Ginsburg “used to recommend long-term care insurance policies for clients when they were 70. Then, we began the conversation at 60, and now we’re bringing it up with 50 year-old clients.” Providers of long-term care insurance policies offer far lower premiums for clients that sign up earlier in life, giving the insurers time to build assets against that policy when it comes time to pay out.
Look for long-term care policies to become of greater interest to clients once they start to see the relationship between aging and dementia among their family friends. According to the U.K. chapter of Alzheimers.org, “above the age of 65, a person’s risk of developing Alzheimer’s disease or vascular dementia doubles roughly every 5 years. …dementia affects one in 14 people over 65 and one in six over 80.”
And according to the National Institutes of Health, “rates (of dementia) increased exponentially with age from 12.7% per year in the 90–94-year age group, to 21.2% per year in the 95–99-year age group, to 40.7% per year in the 100+-year age group.”
By then, many clients will be operating under a Power of Attorney, and it’s up to relatives to make key financial planning decisions. As Ginsburg notes, “many clients end up outliving their mental capacity.”
Living deep into old age can lead to unforeseen complications with life insurance policies as well. Barry Flagg, a Chartered Life Underwriter (CLU) with Tampa, FL-based Triangulum Financial, notes that many whole life policies were historically designed to terminate at age 100. While newer policies now expire further into the future, some older clients may unwittingly own insurance policies that will fail them once they cross the century mark.
Policies are often structured for the cash value to equal the death benefit at age 100, at which time the insurer will simply cut a check to the client. The trouble is that’s a taxable event, according to Flagg. He suggests that advisors help clients navigate the maturity extension rider, which can help defer a policy’s payout date to a point well beyond a probable age of death.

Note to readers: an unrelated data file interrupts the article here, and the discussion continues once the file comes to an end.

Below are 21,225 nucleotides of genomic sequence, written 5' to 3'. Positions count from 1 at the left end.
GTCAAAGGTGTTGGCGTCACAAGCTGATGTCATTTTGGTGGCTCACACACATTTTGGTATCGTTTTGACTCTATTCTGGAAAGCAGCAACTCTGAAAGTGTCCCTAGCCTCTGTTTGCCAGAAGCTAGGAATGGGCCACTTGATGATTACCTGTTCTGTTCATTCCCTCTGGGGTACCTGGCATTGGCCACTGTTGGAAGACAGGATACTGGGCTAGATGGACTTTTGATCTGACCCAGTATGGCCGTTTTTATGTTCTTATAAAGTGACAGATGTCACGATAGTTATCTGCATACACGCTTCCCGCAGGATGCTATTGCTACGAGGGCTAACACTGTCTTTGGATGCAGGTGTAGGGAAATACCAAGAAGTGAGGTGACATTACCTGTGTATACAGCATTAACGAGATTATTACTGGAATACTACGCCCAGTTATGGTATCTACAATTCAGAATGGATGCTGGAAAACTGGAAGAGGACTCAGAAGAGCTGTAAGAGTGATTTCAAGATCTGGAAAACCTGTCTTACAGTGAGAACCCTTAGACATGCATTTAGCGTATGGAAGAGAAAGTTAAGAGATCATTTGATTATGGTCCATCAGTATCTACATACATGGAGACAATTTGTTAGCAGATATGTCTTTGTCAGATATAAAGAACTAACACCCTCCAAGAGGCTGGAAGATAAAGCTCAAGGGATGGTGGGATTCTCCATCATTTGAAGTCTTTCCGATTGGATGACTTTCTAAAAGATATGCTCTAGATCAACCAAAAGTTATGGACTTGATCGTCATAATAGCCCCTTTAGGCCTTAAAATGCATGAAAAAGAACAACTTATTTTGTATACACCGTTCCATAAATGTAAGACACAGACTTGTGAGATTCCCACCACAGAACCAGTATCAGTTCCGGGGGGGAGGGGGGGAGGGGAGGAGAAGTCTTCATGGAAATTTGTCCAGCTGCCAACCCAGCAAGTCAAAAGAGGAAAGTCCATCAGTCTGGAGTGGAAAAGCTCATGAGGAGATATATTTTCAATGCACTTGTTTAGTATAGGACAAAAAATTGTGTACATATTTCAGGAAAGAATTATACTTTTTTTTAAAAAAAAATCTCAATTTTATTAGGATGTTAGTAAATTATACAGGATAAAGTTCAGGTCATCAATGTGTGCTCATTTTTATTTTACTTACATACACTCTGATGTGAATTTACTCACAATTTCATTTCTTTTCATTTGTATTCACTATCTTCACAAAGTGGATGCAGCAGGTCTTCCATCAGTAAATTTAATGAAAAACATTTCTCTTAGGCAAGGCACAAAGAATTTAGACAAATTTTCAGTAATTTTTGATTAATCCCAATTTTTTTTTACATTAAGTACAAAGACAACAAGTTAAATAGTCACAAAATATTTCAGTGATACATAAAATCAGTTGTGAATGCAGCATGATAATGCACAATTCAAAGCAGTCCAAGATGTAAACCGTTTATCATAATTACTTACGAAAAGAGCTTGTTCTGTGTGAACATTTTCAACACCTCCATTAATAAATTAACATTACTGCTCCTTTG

Flagg adds that whole life insurance policies are “the last largest neglected asset on client balance sheets. Often times, the original insurance sales agent isn’t even in the picture anymore.”
Even as a fast-growing number of people are living into deep old age, younger clients may come in with a goal of today’s hot new trend: F.I.R.E. (Financial Independence, Retire Early).
For financial planners, this can be a sort of nightmare scenario. Dennis Nolte, who advises clients at Seacoast Bank, says that these young clients “don’t want to ponder longevity. They simply haven’t understood the financial impact of an extremely long retirement."
In contrast, older clients are already prepared for the “go-go, slow-go, no-go,” runway that they future likely holds. Many of Nolte’s clients appreciate the desire to leave a career that is no longer fulfilling to them, but they’d still rather work an extra few years than potentially face an austere retirement.
What’s the best way to raise the issue of living to 100 with clients? Gingerly, says Ellen Osthus Fee, who runs Edina, MN-based Feathered Paddle Wealth Partners. “If it’s a brand new client, I am looking at their body language as I discuss the merits of planning out to 100.” To help them see the value of the approach, she’ll work through several examples of other clients that greatly benefited from having a long-term plan in place.
To be sure, many clients simply lack the resource base to support a plan that goes to age 100. For plans that exhaust assets before the century mark, Osthus Fee says she prepares alternative scenarios in advance of the plan review meeting. “We help them work through whatever assumptions are needed to make it work,” she says. “I will reduce the life expectancy to show how the plan will work better to a specific age, such as 90.”
The key takeaway here is that planning for age 100 makes ample sense for clients that have enough assets in place but may just create unwanted stress for clients that would be hard-pressed to survive and thrive until 100.
David Sterman, CFP, is President of New Paltz, NY-based Huguenot Financial Planning.